Home Forums News Protect Our Winters: Update on British Cycling and Shell

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  • Protect Our Winters: Update on British Cycling and Shell
  • stwhannah
    Full Member

    When British Cycling announced its partnership with Shell, the folks at Protect Our Winters wrote an open letter to British Cycling setting out their …

    By stwhannah

    Get the full story here:

    https://singletrackworld.com/wp-content/uploads/2024/02/protect-our-winters-update-on-british-cycling-and-shell/

    DickBarton
    Full Member

    All sounds like a good thing…but also suspect there are far fewer green companies with the amount of money they are giving to BC…which is the main problem here – huge costs that need deep pockets to pay for.
    Hopefully this will start creating good change though, slowly but surely.

    1
    traildog
    Free Member

    7% reduction in membership since the deal has certainly cost BC. I’m not saying that’s totally down to the deal, but there are certainly people who left because of it. It’s difficult to get those members back as well.

    5
    bigdawg
    Free Member

    for me it was totally down to ‘that’ deal… Sent my (racing) membership card back as soon as it was confirmed Shell would be sponsoring them and racing…

    Total greenwash and this comment doesn’t inspire hope for change …

    ”Despite a lack of specific commitments regarding their Shell partnership”

    1
    crazy-legs
    Full Member

    All sounds like a good thing…but also suspect there are far fewer green companies with the amount of money they are giving to BC…which is the main problem here – huge costs that need deep pockets to pay for.

    This is the problem that at the levels of sponsorship required (tens of millions of ££), there are very few companies willing and able to commit that sort of capital. And most of them are evil in some way shape or form.

    You don’t get to have that sort of profit swilling around to be generously donated without being a little bit evil. HSBC, Shell, Esso (who sponsor Belgian Cycling Federation) – they’re all scum it’s just that they’re very rich scum who happen to occasionally contribute to good things. If you don’t accept that money then there’s no-one queuing up to be an alternative. Especially not a good ethical company. Ethical companies don’t have those profits precisely because they’re ethical!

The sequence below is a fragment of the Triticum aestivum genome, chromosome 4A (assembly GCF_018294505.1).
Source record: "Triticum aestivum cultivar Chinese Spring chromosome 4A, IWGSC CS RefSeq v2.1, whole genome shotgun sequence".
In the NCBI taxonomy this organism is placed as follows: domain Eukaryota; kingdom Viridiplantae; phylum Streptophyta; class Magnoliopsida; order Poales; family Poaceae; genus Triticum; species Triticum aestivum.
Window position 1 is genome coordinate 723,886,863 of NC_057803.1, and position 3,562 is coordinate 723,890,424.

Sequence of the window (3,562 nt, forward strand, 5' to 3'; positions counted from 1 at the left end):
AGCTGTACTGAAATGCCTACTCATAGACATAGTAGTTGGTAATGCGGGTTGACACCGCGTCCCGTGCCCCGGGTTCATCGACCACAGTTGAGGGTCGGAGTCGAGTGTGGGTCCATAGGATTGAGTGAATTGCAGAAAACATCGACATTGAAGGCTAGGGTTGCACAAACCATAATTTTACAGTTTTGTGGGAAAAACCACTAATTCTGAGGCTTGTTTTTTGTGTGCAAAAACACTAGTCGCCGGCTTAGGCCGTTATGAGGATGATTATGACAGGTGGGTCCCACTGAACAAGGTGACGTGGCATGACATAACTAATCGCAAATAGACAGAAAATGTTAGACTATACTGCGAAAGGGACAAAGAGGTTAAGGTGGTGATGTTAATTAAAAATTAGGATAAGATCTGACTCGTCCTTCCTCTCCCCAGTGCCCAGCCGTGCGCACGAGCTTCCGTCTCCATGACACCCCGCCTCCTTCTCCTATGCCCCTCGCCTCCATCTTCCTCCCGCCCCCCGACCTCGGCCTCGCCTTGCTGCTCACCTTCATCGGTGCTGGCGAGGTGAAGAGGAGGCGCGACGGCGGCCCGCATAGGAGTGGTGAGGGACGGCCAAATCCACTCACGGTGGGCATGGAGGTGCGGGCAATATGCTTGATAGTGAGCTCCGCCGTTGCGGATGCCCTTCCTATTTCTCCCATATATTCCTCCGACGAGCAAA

munrobiker
    Free Member

    Why does there have to be only one sponsor? Just get the GB jerseys slathered up like a trade team with logos from Ecotricity, Triodos and Vestas.

    crazy-legs
    Full Member

    Why does there have to be only one sponsor? Just get the GB jerseys slathered up like a trade team with logos from Ecotricity, Triodos and Vestas.

    Commercial reasons around how much exposure each sponsor gets plus the fact that you’re after at least a medium term commitment (like 4 years minimum) so if you have multiple small sponsors, all with individual logos, you start getting into the territory where A, B and C have all stayed on but X, Y and Z have all pulled out so you need to completely redesign the jersey again.

    andyrm
    Free Member

    There’s also the question whether the likes of Triodos, Ecotricity etc stand to gain commercially from putting in a share of Shell equivalent money. Will it move the needle for their business in a more positive way per £ invested than other marketing channels? What’s the upside? Do they have a “need” to spend with cycling to bolster their green image/credentials like Shell do? I’d argue not.